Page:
John and I scrambled down the rocks on the west side of Porth Eilan, ready to take the plunge at the exact spot that we had exited the water ten hours earlier. Without delay John dived in and began swimming across the bay towards the small tide race that had formed off Point Lynas at the start of the flood. It was 0715, fifteen minutes later than our intended start time and we needed to get on with it. I dived in after him and instantly all my reluctance was washed away by the cold water. It was transforming, the grim prospect of the day ahead was replaced by an exciting reality. As we bounced through the waves of Point Lynas I felt inspired to swim as far as I possibly could. John was looking steady, briefly swept into the eddy under the headland but soon directed back on track by Sid.
During the first day I had received a message of encouragement from my friend Richard. He knew I was feeling anxious about the days ahead and sent me some important technique advice: ‘keep telling yourself, “I’m a dolphin”’ said the text. I remembered his words as we plunged through the waves and into the calmer waters of the east coast.
We had planned to swim east, well away from the coastline as the flood tide began to take us south. A few kilometres down the coast, the stone tower on the rocky island of Ynys Dulas made a useful reference point and a waypoint for our first big decision of the day. We aimed to reach a point about a kilometre due east of the island and then either commit to the open crossing or to begin heading south for the inshore waters near Moelfre.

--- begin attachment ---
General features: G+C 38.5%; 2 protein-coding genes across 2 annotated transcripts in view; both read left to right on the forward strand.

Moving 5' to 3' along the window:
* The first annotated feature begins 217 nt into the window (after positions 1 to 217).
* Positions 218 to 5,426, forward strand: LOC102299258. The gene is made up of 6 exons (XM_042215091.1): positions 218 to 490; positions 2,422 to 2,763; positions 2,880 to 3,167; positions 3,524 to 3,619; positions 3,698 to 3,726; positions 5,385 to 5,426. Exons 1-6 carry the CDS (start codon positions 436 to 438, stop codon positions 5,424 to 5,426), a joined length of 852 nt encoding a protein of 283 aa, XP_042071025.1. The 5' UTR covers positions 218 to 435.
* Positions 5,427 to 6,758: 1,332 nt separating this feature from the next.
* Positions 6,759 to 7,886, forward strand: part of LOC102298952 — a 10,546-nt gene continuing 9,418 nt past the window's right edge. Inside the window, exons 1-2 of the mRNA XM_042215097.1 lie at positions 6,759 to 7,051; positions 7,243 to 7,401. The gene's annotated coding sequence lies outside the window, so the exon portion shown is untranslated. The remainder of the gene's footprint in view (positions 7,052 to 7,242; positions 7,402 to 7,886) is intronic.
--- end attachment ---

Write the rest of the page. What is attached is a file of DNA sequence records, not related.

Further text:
We flew down to our target, my turn to lead the way, and it was an easy decision to continue with Plan A. Conditions were good, we were moving well and were well placed in the tide to make best use of the flood towards Puffin Sound. We went for it.
The first three hours of the swim passed without incident. With no nearby landmarks and a relatively calm sea, only the distant North Wales mountains caught the eye, with the occasional distant smudge of Puffin Island to spur us on. I fell into a trance-like state, complete immersion in the water broken only by a turn of the head to catch a breath every few strokes. I seemed to disappear into a near-meditative state, the hours passing without any real sense of their duration. When Sid or Marcus called the breaks, I was surprised to find it was time already to take food and drink. The only distraction during this spell was our ‘swim-by’ of an anchored tanker, waiting for the tide into Liverpool. I wondered what its crew thought as we passed within a hundred metres of their ship.
After three hours, our serene aquatic journey became a bumpy road once more. It was now after 1015 and the SW wind had begun to fill in. As we crossed the outer limit of Red Wharf Bay a choppy sea kicked up, disturbing our rhythm and slowing the pace a little. The tide also began to weaken and it became clear that the final kilometres to Puffin Sound would be hard won. Both John and I were also weakening; the effects of our huge first day, lack of sleep and loss of energy resources were beginning to take their toll. We had to dig deep and make the best possible speed however, as we were now racing the arrival of slack water. As the island crawled by and the lighthouse at Penmon Point gradually became more distinct, we were spurred on by the fear of still being offshore when the ebb began. The prospect of being swept back towards Red Wharf Bay was too awful to consider.